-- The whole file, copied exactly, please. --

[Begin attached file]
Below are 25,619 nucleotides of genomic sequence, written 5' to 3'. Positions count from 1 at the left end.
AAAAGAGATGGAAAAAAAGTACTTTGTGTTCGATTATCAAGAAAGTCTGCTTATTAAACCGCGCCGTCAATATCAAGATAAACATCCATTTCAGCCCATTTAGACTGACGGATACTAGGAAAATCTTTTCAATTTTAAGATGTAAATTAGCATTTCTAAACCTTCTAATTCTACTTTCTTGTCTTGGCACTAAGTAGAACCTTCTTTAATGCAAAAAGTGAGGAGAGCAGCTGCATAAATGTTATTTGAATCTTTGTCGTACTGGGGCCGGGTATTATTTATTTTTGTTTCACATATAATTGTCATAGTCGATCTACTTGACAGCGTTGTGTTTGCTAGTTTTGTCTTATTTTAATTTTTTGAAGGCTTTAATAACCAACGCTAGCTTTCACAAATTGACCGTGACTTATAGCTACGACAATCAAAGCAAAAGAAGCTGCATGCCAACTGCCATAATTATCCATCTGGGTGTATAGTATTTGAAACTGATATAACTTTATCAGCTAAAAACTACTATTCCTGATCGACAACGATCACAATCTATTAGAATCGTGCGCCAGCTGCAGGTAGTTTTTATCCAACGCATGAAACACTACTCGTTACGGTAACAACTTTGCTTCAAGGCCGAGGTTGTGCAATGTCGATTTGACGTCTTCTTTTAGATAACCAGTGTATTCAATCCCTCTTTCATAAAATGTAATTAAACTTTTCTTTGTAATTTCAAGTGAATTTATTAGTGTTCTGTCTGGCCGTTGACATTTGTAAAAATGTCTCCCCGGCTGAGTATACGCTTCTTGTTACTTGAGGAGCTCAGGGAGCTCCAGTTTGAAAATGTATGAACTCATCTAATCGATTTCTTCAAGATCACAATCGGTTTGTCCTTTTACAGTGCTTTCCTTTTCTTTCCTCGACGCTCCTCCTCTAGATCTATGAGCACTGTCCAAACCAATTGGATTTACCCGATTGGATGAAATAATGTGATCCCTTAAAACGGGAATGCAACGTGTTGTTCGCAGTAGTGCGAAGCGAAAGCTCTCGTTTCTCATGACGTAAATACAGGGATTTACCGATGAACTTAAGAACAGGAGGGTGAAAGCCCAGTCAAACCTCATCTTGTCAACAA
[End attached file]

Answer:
Below are 25,619 nucleotides of genomic sequence, written 5' to 3'. Positions count from 1 at the left end.
AAAAGAGATGGAAAAAAAGTACTTTGTGTTCGATTATCAAGAAAGTCTGCTTATTAAACCGCGCCGTCAATATCAAGATAAACATCCATTTCAGCCCATTTAGACTGACGGATACTAGGAAAATCTTTTCAATTTTAAGATGTAAATTAGCATTTCTAAACCTTCTAATTCTACTTTCTTGTCTTGGCACTAAGTAGAACCTTCTTTAATGCAAAAAGTGAGGAGAGCAGCTGCATAAATGTTATTTGAATCTTTGTCGTACTGGGGCCGGGTATTATTTATTTTTGTTTCACATATAATTGTCATAGTCGATCTACTTGACAGCGTTGTGTTTGCTAGTTTTGTCTTATTTTAATTTTTTGAAGGCTTTAATAACCAACGCTAGCTTTCACAAATTGACCGTGACTTATAGCTACGACAATCAAAGCAAAAGAAGCTGCATGCCAACTGCCATAATTATCCATCTGGGTGTATAGTATTTGAAACTGATATAACTTTATCAGCTAAAAACTACTATTCCTGATCGACAACGATCACAATCTATTAGAATCGTGCGCCAGCTGCAGGTAGTTTTTATCCAACGCATGAAACACTACTCGTTACGGTAACAACTTTGCTTCAAGGCCGAGGTTGTGCAATGTCGATTTGACGTCTTCTTTTAGATAACCAGTGTATTCAATCCCTCTTTCATAAAATGTAATTAAACTTTTCTTTGTAATTTCAAGTGAATTTATTAGTGTTCTGTCTGGCCGTTGACATTTGTAAAAATGTCTCCCCGGCTGAGTATACGCTTCTTGTTACTTGAGGAGCTCAGGGAGCTCCAGTTTGAAAATGTATGAACTCATCTAATCGATTTCTTCAAGATCACAATCGGTTTGTCCTTTTACAGTGCTTTCCTTTTCTTTCCTCGACGCTCCTCCTCTAGATCTATGAGCACTGTCCAAACCAATTGGATTTACCCGATTGGATGAAATAATGTGATCCCTTAAAACGGGAATGCAACGTGTTGTTCGCAGTAGTGCGAAGCGAAAGCTCTCGTTTCTCATGACGTAAATACAGGGATTTACCGATGAACTTAAGAACAGGAGGGTGAAAGCCCAGTCAAACCTCATCTTGTCAACAA